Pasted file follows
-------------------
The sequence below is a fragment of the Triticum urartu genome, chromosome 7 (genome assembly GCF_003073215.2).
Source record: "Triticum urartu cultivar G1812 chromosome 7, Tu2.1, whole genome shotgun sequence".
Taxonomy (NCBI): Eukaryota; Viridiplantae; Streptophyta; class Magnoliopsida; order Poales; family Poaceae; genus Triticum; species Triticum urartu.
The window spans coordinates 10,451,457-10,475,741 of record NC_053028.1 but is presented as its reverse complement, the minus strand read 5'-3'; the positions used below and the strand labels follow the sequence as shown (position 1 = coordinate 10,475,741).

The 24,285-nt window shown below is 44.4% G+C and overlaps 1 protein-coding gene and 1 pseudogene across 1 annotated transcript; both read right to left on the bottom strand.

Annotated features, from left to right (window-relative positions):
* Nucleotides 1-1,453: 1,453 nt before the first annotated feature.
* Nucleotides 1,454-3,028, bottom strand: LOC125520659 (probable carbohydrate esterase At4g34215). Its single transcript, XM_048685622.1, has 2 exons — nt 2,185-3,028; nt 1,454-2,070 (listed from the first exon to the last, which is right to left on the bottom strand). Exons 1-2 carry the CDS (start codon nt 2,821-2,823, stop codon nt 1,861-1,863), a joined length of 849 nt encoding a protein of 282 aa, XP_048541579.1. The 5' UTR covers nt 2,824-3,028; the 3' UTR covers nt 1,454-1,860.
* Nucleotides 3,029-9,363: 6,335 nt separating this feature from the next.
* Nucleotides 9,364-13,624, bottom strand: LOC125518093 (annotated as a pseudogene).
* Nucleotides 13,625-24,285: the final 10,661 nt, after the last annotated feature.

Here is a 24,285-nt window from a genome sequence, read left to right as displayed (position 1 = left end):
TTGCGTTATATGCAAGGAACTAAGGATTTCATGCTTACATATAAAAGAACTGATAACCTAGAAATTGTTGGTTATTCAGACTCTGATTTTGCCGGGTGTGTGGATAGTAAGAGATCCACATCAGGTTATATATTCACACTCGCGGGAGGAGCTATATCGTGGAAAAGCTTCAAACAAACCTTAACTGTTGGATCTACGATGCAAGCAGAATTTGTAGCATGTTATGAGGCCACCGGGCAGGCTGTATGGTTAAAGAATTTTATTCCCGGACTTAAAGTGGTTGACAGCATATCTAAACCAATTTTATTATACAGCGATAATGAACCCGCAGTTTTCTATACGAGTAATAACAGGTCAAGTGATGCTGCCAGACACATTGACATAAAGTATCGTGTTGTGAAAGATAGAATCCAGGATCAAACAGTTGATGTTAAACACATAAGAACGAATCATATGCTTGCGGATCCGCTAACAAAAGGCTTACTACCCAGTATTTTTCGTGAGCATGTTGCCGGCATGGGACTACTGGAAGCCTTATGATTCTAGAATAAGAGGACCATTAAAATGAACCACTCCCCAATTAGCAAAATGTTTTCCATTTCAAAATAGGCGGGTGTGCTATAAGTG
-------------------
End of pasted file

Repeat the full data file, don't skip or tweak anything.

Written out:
The sequence below is a fragment of the Triticum urartu genome, chromosome 7 (genome assembly GCF_003073215.2).
Source record: "Triticum urartu cultivar G1812 chromosome 7, Tu2.1, whole genome shotgun sequence".
Taxonomy (NCBI): Eukaryota; Viridiplantae; Streptophyta; class Magnoliopsida; order Poales; family Poaceae; genus Triticum; species Triticum urartu.
The window spans coordinates 10,451,457-10,475,741 of record NC_053028.1 but is presented as its reverse complement, the minus strand read 5'-3'; the positions used below and the strand labels follow the sequence as shown (position 1 = coordinate 10,475,741).

The 24,285-nt window shown below is 44.4% G+C and overlaps 1 protein-coding gene and 1 pseudogene across 1 annotated transcript; both read right to left on the bottom strand.

Annotated features, from left to right (window-relative positions):
* Nucleotides 1-1,453: 1,453 nt before the first annotated feature.
* Nucleotides 1,454-3,028, bottom strand: LOC125520659 (probable carbohydrate esterase At4g34215). Its single transcript, XM_048685622.1, has 2 exons — nt 2,185-3,028; nt 1,454-2,070 (listed from the first exon to the last, which is right to left on the bottom strand). Exons 1-2 carry the CDS (start codon nt 2,821-2,823, stop codon nt 1,861-1,863), a joined length of 849 nt encoding a protein of 282 aa, XP_048541579.1. The 5' UTR covers nt 2,824-3,028; the 3' UTR covers nt 1,454-1,860.
* Nucleotides 3,029-9,363: 6,335 nt separating this feature from the next.
* Nucleotides 9,364-13,624, bottom strand: LOC125518093 (annotated as a pseudogene).
* Nucleotides 13,625-24,285: the final 10,661 nt, after the last annotated feature.

Here is a 24,285-nt window from a genome sequence, read left to right as displayed (position 1 = left end):
TTGCGTTATATGCAAGGAACTAAGGATTTCATGCTTACATATAAAAGAACTGATAACCTAGAAATTGTTGGTTATTCAGACTCTGATTTTGCCGGGTGTGTGGATAGTAAGAGATCCACATCAGGTTATATATTCACACTCGCGGGAGGAGCTATATCGTGGAAAAGCTTCAAACAAACCTTAACTGTTGGATCTACGATGCAAGCAGAATTTGTAGCATGTTATGAGGCCACCGGGCAGGCTGTATGGTTAAAGAATTTTATTCCCGGACTTAAAGTGGTTGACAGCATATCTAAACCAATTTTATTATACAGCGATAATGAACCCGCAGTTTTCTATACGAGTAATAACAGGTCAAGTGATGCTGCCAGACACATTGACATAAAGTATCGTGTTGTGAAAGATAGAATCCAGGATCAAACAGTTGATGTTAAACACATAAGAACGAATCATATGCTTGCGGATCCGCTAACAAAAGGCTTACTACCCAGTATTTTTCGTGAGCATGTTGCCGGCATGGGACTACTGGAAGCCTTATGATTCTAGAATAAGAGGACCATTAAAATGAACCACTCCCCAATTAGCAAAATGTTTTCCATTTCAAAATAGGCGGGTGTGCTATAAGTG